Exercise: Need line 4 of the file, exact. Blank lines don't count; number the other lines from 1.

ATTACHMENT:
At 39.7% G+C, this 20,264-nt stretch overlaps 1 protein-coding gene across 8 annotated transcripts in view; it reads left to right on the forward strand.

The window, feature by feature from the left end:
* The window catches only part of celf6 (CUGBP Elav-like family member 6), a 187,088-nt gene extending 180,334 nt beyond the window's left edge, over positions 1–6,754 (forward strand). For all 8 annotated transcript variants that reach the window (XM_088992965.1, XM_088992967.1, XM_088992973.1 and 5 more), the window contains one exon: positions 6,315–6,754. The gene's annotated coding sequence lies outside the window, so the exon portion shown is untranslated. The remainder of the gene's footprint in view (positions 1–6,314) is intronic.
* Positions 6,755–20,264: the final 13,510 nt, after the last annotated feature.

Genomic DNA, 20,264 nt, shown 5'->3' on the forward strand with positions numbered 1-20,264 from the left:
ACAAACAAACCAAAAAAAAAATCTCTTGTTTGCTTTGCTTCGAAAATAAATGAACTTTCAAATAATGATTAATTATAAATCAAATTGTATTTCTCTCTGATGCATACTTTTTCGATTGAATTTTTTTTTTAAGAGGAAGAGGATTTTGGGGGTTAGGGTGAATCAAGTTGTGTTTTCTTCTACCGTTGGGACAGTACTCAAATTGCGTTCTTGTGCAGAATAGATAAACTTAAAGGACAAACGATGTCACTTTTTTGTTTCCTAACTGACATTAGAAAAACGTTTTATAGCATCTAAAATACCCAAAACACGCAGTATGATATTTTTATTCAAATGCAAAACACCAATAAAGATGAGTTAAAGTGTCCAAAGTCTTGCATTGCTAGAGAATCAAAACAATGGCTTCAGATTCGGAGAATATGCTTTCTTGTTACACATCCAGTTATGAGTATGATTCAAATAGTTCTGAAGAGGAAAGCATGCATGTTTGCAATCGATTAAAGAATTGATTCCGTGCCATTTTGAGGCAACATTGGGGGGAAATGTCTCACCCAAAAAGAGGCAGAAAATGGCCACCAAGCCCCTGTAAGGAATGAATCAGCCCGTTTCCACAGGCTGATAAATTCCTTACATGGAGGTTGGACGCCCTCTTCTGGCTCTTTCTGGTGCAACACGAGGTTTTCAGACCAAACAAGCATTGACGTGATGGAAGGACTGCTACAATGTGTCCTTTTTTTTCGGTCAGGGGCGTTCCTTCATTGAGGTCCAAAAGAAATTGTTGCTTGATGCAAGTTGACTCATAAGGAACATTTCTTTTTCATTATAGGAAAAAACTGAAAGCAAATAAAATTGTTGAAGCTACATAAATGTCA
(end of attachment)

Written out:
* Positions 6,755–20,264: the final 13,510 nt, after the last annotated feature.